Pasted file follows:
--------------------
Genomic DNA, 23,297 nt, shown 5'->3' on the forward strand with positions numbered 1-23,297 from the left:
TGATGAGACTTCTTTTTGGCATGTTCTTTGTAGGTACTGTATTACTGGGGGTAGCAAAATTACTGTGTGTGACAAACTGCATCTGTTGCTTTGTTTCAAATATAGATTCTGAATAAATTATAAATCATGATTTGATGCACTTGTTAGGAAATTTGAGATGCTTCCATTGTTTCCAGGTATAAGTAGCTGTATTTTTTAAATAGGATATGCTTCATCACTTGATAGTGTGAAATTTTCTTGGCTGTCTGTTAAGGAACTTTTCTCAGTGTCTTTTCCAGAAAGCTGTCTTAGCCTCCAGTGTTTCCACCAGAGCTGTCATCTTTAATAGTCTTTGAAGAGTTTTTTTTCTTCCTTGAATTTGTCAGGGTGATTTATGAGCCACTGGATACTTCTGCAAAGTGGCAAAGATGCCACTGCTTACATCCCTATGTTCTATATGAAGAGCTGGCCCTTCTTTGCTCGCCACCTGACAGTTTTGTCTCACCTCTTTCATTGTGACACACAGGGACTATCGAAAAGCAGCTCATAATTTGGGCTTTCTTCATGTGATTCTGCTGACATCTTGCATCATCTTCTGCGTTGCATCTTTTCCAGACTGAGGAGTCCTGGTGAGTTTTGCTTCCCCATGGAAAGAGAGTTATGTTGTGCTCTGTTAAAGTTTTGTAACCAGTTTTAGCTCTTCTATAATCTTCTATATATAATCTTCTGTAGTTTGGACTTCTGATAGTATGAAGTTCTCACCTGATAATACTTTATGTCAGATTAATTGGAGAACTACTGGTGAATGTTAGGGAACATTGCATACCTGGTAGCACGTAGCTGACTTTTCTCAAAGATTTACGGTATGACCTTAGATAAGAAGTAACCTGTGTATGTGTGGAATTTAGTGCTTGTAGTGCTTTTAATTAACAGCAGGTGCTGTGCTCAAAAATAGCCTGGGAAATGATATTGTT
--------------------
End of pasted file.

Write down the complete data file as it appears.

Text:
Genomic DNA, 23,297 nt, shown 5'->3' on the forward strand with positions numbered 1-23,297 from the left:
TGATGAGACTTCTTTTTGGCATGTTCTTTGTAGGTACTGTATTACTGGGGGTAGCAAAATTACTGTGTGTGACAAACTGCATCTGTTGCTTTGTTTCAAATATAGATTCTGAATAAATTATAAATCATGATTTGATGCACTTGTTAGGAAATTTGAGATGCTTCCATTGTTTCCAGGTATAAGTAGCTGTATTTTTTAAATAGGATATGCTTCATCACTTGATAGTGTGAAATTTTCTTGGCTGTCTGTTAAGGAACTTTTCTCAGTGTCTTTTCCAGAAAGCTGTCTTAGCCTCCAGTGTTTCCACCAGAGCTGTCATCTTTAATAGTCTTTGAAGAGTTTTTTTTCTTCCTTGAATTTGTCAGGGTGATTTATGAGCCACTGGATACTTCTGCAAAGTGGCAAAGATGCCACTGCTTACATCCCTATGTTCTATATGAAGAGCTGGCCCTTCTTTGCTCGCCACCTGACAGTTTTGTCTCACCTCTTTCATTGTGACACACAGGGACTATCGAAAAGCAGCTCATAATTTGGGCTTTCTTCATGTGATTCTGCTGACATCTTGCATCATCTTCTGCGTTGCATCTTTTCCAGACTGAGGAGTCCTGGTGAGTTTTGCTTCCCCATGGAAAGAGAGTTATGTTGTGCTCTGTTAAAGTTTTGTAACCAGTTTTAGCTCTTCTATAATCTTCTATATATAATCTTCTGTAGTTTGGACTTCTGATAGTATGAAGTTCTCACCTGATAATACTTTATGTCAGATTAATTGGAGAACTACTGGTGAATGTTAGGGAACATTGCATACCTGGTAGCACGTAGCTGACTTTTCTCAAAGATTTACGGTATGACCTTAGATAAGAAGTAACCTGTGTATGTGTGGAATTTAGTGCTTGTAGTGCTTTTAATTAACAGCAGGTGCTGTGCTCAAAAATAGCCTGGGAAATGATATTGTT